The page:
Larry Dean asks a question with his own answer, beating you to the chance.

“Hiya Carla, how are you? Am awrite” is how Larry started our conversation. Safe to say I was taken aback, but I shouldn’t have been – with Larry you should expect the unexpected.

With the bendi-ness and slapstick bodily humour of Jim Carrey complemented by the story-telling ability that is akin to Billy Connolly in his banana boot days, South Side native comedian Larry is an award-winning funny man – he scooped up Scottish Comedian of the Year in 2013 and Best Show Award in 2018 for ‘Bampot’ at the Edinburgh Comedy Awards.

He is a comedic force to be reckoned with, despite his slight frame, cheeky boy laugh and ever-present bottle of Irn-Bru. And, the best part – he talks exclusively about lived through experiences of being Glaswegian..

“I just got back from California yesterday, so this morning I got up at half past five and meditated”, Larry tells me. “I learned how to meditate a few years ago, when I was getting a show ready and was under loads of stress. I did a pure mad course and thought, ‘we’ll, this will be good for material’.

“It was actually quite useful. Jim Carrey does it so I thought maybe it would make me a better comedian... actually, when I did it the first time, I realised it was just a posh nap.”

Lucky for us, Larry will be taking both shows ‘Bampot’ and ‘Fandan’ out for a night on the tiles in Glasgow this week, at the Blue Arrow Club until Wednesday, before they go for a whirl at the Edinburgh Festival Fringe later this month. It would seem that alongside meditation lessons, everything else is also chucked into Larry’s comedic repertoire, as if he sees the humour in everything. The shows are loosely based around anecdotes from his life as a gay man from a strict Catholic family in Glasgow: which, to Larry, seems hilarious in itself.

“I do get off on anything now – if anything bad happens in my life, I think, ‘well’, this is an Edinburgh story’.”

Although being in a position such as Larry’s will not be unique to men throughout Glasgow, being a comedian is indeed quite the unique career choice for Scottish men who opt for looking tough rather than funny. How did he realise this was the route for him?

“I always used to like being the centre of attention”, says Larry.

“I used to practise making funny faces in the mirror before school, to make people laugh. I was really popular” he jokes.

“I knew I was definitely going to do it, though, when I got into a performance course in Southampton and loads of my mates, as well as my careers advisor, told me that I’d never go to Southampton. I was like, ‘I’ll prove you wrong’, and then I moved out of spite.

“Then I said to my dad, ‘I want to be a comedian’ and he kept telling me I wasn’t funny, so I said I wanted to prove him wrong too. It’s probably not a good habit to get into. When my ex broke up with me, I started eating vegetables because I thought, ‘I’m determined to outlive you, ya p****k... at least it’s a good thing that’s come out of bitterness.”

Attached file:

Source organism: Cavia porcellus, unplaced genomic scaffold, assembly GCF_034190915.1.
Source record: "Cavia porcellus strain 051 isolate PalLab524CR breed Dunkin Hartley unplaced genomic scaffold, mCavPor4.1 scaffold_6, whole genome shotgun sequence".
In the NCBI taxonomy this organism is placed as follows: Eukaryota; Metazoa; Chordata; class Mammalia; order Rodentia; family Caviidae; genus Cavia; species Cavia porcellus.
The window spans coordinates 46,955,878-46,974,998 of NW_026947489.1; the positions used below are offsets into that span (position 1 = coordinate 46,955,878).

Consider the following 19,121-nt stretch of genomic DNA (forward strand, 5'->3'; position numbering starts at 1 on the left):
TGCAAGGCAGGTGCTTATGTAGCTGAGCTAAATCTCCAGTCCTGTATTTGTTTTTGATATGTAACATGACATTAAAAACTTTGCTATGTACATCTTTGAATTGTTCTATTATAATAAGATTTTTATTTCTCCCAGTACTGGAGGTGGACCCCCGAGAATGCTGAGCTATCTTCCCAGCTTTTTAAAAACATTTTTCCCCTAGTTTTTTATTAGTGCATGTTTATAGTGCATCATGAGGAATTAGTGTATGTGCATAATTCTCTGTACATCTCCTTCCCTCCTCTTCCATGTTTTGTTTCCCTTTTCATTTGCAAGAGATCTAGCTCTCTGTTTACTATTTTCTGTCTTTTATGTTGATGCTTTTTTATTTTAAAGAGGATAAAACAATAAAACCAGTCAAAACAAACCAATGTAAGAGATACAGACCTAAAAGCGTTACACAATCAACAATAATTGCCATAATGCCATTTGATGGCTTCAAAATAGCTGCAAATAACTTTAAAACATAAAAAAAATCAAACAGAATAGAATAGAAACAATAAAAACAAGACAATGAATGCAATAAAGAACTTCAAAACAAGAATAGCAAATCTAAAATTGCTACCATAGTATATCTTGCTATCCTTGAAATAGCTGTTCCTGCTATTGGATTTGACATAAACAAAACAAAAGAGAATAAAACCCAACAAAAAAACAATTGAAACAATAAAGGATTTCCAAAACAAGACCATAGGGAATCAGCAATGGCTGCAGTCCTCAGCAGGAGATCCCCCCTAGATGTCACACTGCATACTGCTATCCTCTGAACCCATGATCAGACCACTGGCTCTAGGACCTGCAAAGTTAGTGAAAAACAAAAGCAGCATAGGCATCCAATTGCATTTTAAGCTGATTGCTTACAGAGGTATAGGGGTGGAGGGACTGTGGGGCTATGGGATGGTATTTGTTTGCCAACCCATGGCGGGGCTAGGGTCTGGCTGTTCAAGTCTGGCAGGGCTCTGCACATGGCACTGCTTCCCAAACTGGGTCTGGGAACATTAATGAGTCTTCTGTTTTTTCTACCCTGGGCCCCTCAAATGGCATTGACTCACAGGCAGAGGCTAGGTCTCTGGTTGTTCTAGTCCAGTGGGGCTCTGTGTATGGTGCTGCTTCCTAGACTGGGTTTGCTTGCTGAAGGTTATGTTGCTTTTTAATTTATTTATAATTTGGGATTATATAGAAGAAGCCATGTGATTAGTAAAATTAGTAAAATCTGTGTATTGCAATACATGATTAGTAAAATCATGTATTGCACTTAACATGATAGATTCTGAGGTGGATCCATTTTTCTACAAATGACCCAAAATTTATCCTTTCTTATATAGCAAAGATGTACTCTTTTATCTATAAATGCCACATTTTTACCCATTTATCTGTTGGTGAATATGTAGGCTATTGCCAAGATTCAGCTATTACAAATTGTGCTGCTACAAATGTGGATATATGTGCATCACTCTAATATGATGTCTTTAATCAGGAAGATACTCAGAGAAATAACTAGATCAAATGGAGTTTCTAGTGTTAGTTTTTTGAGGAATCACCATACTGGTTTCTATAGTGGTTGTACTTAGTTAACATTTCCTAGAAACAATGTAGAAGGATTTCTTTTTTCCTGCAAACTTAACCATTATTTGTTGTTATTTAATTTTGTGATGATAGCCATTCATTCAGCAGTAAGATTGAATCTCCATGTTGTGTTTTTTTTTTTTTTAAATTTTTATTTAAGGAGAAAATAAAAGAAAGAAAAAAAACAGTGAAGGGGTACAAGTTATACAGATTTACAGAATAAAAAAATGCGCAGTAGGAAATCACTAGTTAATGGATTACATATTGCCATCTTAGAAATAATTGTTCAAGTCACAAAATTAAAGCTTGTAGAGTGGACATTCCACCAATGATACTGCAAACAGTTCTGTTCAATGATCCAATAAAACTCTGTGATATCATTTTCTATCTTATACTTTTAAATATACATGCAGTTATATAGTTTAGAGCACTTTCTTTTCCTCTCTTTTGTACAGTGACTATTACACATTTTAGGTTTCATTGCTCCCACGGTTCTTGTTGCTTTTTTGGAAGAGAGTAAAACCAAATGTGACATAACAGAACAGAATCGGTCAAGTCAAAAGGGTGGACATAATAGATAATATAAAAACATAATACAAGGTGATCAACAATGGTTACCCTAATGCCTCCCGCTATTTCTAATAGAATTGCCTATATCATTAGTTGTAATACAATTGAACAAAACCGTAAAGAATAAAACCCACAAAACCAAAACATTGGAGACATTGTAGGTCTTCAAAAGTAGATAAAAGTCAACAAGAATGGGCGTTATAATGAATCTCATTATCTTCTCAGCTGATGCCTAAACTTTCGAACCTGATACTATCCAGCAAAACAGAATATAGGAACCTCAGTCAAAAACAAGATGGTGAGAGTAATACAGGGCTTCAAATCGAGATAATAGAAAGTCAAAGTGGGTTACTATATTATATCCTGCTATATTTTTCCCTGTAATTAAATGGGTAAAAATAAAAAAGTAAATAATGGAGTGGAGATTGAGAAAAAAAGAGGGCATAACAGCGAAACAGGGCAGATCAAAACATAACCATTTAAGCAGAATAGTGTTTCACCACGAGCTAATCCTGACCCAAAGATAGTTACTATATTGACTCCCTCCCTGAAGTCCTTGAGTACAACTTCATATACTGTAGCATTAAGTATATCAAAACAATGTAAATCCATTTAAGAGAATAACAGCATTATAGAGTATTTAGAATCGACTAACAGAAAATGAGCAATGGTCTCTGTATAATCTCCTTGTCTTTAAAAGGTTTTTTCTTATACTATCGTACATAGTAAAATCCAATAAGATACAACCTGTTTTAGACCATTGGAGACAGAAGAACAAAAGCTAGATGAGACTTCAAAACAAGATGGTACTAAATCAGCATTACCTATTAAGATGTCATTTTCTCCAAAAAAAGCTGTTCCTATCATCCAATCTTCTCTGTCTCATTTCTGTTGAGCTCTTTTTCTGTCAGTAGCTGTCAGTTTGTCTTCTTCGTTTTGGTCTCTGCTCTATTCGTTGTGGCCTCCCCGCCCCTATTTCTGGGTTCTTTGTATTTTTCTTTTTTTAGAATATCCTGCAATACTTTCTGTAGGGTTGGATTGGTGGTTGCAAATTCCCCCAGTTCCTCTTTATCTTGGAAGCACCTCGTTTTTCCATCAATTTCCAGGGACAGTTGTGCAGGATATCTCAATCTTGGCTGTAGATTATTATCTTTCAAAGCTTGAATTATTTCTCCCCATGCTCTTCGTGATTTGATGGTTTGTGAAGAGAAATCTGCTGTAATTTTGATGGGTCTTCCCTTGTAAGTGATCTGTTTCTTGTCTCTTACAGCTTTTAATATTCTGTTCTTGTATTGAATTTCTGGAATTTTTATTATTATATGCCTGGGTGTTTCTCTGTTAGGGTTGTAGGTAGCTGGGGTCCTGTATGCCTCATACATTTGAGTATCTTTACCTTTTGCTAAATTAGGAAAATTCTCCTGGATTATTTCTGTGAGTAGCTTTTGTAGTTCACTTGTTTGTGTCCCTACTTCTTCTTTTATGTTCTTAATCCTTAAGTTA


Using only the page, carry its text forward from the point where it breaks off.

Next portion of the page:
For Larry, it would seem that he thrives off the reverse psychology style negativity of the Scottish character, and this has surfaced most pertinently through his dating stories.

“I go on dates with people who think the idea of going out with me will be hilarious and a good jolly, and it’s not.

“But people in Glasgow do this – they take the p**s out of themselves, because if you’re taking the piss out of yourself then you aren’t taking the piss out of someone else, which means you probably won’t get stabbed.

“In Glasgow, though, if you take the p**s out of someone, it usually means you’re friends. I don’t want to say I really like you, I’ll be horrible to you, and you’ll get the jist. I’ve done that with people who are not from Glasgow... and they just thought I was being horrible to them, and I am a f*****g psycho.”

“I haven’t done Bampot in a few months and Fandan in a year, so I thought if I do these in a small room in Glasgow and bill them as a work in progress, I get to go through them all. My style has changed, it’s...”

I suggest, ‘matured’?

“It’s matured by immaturity, if that’s possible. The stuff I laugh at is the stupid voices and the physicality – if you’re going to do comedy, you might as well make yourself laugh while you’re doing it. Which probably shouldn’t be the main reason why I do it, but there you go...”

And although it’s a short train journey, are the audiences massively different between normal Glasgow evenings, and Edinburgh Fringe mania?

“I find in Glasgow I can speak my normal self. A lot of people when I do shows overseas, Glasgow people say I talk really slowly for a Glaswegian. I don’t talk slowly, but if I don’t slow down what I say, people don’t have a scoobie what I’m talking about.

“Whenever I do gigs anywhere other than in Glasgow, I always feel that I’m speaking in a second language. I can’t use certain words, and it’s gutting to think ‘that punchline would be so much better if I could say ‘b****g’, but instead I’m going to have to say ‘scrotum’. Only Scottish people get it.”


Larry Dean: Works in Progress (Bampot + Fandan) - The Blue Arrow, 19-21 August. Tickets available at